(14) patients who have already undergone extubation [planned, unplanned (e.g. self, accidental)] during the same ICU admission.
PS: Pressure Support; PAV: Proportional Assist Ventilation; AC: Assist Control; SIMV: Synchronized Intermittent Mandatory Ventilation, PRVC: Pressure Regulated Volume Control; VS: Volume Support; APRV: Airway Pressure Release Ventilation; FiO2: Inspired Fractional Concentration of Oxygen; PEEP: Positive End-Expiratory Pressure; GCS: Glasgow Coma Scale; SBT: Spontaneous Breathing Trial; CPAP: Continuous Positive Airway Pressure.

Table 1: Inclusion and exclusion criteria.

After randomization, RTs in participating ICUs will be informed of the allocated study arms and practice checklists will be completed by bedside nurses. These checklists will record current practices in sedation, analgesia and delirium management, and whether patients are being passively or actively mobilized before SBTs, but their content will not influence progression to an SBT.

Informed Consent

Given the minimal risk associated with the interventions being evaluated (screening frequency and SBT conduct) and the need to enroll patients as soon as possible after they initiate spontaneous or trigger breaths, we will request approval from participating Research Ethics Board (REB) to use a hybrid consent mode prioritizing patient or substitute decision maker (SDM) consent (for patients without decision-making capacity or when SDMs are available) and deferred consent (when SDMs are not available) where feasible [25]. For patients who are enrolled under deferred consent, consent will be sought as soon as possible after randomization. A similar hybrid consent model was used in two multicenter, pilot screening frequency trials comparing once daily screening to at least twice daily screening [26].

Study Interventions

Screening for readiness to undergo a spontaneous breathing trial

In the once daily screening arms, RTs will screen invasively ventilated patients between approximately 06:00-08:00 hours daily. In the ‘at least twice daily’ screening arm, patients will be screened at a minimum between approximately 06:00-08:00 hours and between 13:00-15:00 hours daily. If a screening period is missed inadvertently or due to an investigation or intervention (e.g., operation/procedure) necessitating absence from the ICU, it may be conducted later the same day and ideally within 6 hours of the scheduled screening period. Additional screening trials in the ‘at least twice daily’ screening arms will be permitted at the clinician’s discretion.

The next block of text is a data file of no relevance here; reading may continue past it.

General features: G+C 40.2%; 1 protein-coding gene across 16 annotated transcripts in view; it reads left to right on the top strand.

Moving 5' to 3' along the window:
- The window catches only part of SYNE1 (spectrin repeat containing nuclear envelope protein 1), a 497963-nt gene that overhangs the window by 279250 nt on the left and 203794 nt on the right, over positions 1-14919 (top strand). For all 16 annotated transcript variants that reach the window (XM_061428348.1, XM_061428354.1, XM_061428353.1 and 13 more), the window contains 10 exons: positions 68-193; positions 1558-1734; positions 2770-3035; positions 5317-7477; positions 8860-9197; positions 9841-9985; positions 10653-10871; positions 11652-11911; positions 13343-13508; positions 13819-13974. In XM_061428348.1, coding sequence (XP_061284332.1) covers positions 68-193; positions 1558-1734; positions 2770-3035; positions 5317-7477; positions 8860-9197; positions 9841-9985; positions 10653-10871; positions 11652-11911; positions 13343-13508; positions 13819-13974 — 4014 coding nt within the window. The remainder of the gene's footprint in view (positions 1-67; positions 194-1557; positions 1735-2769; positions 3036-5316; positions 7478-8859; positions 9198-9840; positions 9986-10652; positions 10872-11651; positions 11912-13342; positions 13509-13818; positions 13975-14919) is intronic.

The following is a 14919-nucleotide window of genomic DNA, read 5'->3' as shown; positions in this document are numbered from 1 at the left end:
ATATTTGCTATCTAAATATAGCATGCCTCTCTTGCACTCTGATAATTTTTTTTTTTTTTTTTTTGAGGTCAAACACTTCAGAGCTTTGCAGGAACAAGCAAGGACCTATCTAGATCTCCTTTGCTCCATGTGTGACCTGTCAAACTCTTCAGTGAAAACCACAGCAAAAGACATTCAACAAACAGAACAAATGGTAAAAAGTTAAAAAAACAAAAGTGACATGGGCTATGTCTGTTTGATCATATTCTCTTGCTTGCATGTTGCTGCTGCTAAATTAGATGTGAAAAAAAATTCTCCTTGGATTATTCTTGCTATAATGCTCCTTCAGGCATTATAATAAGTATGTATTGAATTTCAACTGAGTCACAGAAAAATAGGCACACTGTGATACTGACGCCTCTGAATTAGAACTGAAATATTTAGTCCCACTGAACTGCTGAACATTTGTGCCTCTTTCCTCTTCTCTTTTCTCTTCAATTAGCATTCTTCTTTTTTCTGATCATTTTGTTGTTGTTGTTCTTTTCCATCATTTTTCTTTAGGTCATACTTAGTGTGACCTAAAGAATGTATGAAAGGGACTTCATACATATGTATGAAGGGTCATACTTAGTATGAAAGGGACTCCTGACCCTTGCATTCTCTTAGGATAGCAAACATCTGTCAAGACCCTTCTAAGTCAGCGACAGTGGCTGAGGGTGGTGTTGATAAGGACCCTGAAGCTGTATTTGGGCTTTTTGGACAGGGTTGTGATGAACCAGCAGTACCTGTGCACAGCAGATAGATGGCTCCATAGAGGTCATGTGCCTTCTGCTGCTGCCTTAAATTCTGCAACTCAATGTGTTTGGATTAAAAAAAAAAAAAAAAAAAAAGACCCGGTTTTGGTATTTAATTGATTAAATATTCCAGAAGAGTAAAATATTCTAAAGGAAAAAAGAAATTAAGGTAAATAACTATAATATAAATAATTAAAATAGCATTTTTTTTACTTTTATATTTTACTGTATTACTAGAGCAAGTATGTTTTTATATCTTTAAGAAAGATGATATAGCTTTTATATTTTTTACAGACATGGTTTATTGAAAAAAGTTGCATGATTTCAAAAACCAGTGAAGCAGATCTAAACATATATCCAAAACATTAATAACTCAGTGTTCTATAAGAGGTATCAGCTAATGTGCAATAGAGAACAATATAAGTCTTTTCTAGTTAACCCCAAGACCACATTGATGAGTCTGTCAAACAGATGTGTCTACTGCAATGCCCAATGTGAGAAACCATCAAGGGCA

To pass the screening assessment and undergo an SBT, all of the following criteria must be met:

1. The patient must be capable of initiating spontaneous breaths on PS or Proportional Assist Ventilation (PAV) or triggering breaths on volume or pressure Assist Control (AC), volume or pressure Synchronized intermittent mandatory ventilation (SIMV) ± PS, Pressure Regulated Volume Control (PRVC), Volume Support (VS) or Airway Pressure Release Ventilation (APRV),

2. The ratio of partial pressure of oxygen to FiO2 (PaO2/FiO2)>200 mmHg,

3. RR<35 breaths/min,

4. PEEP<10 cm H2O,

5. HR<140 beats/min,

6. The ratio of respiratory frequency to tidal volume (f/VT)<105 breaths/min/L during a 2 minute assessment on CPAP of 0 cm H2O (alternatively PS=0 cm H2O /PEEP=0 cm H2O).

Conduct of spontaneous breathing trials

After passing a screening assessment, patients will undergo an initial SBT with the assigned technique. All SBTs will be 30-120 minutes in duration [13]. SBTs will be conducted with PS <8 cm H2O with PEEP <5 cm H2O or T-piece (off ventilator with no CPAP/PEEP). Between SBT trials, patients will be returned to the mode of ventilation used before the SBT. Regardless of the SBT technique utilized, patients who pass an SBT will be assessed for extubation using standardized criteria. Extubation will be recommended to be done as soon as possible after passing an SBT.

We will use standardized criteria to determine SBT failure in all arms (Table 2). After an unsuccessful SBT, patients will be initially returned to the ventilator settings used just before the SBT. Ventilator settings will be adjusted to restore respiratory comfort, recognizing that some patients may meet criteria to return to a fully supported mode of ventilation.

SBT failure criteria will be defined by the presence of any ONE of:
A respiratory rate (RR)>35 breaths/min with signs of respiratory distress or an increase in
RR>20% from baseline with signs of respiratory distress
Oxygen saturation of arterial blood (SaO2) or pulse oximetry<90%;
Heart rate (HR)>140 beats/min with signs of respiratory distress or an increase in HR>20% from baseline with signs of respiratory distress
Systolic blood pressure >80 or <90 mmHg
The presence of somnolence, agitation, diaphoresis, or anxiety
Requirement for the addition of or an increase in vasopressor or inotropic agent support and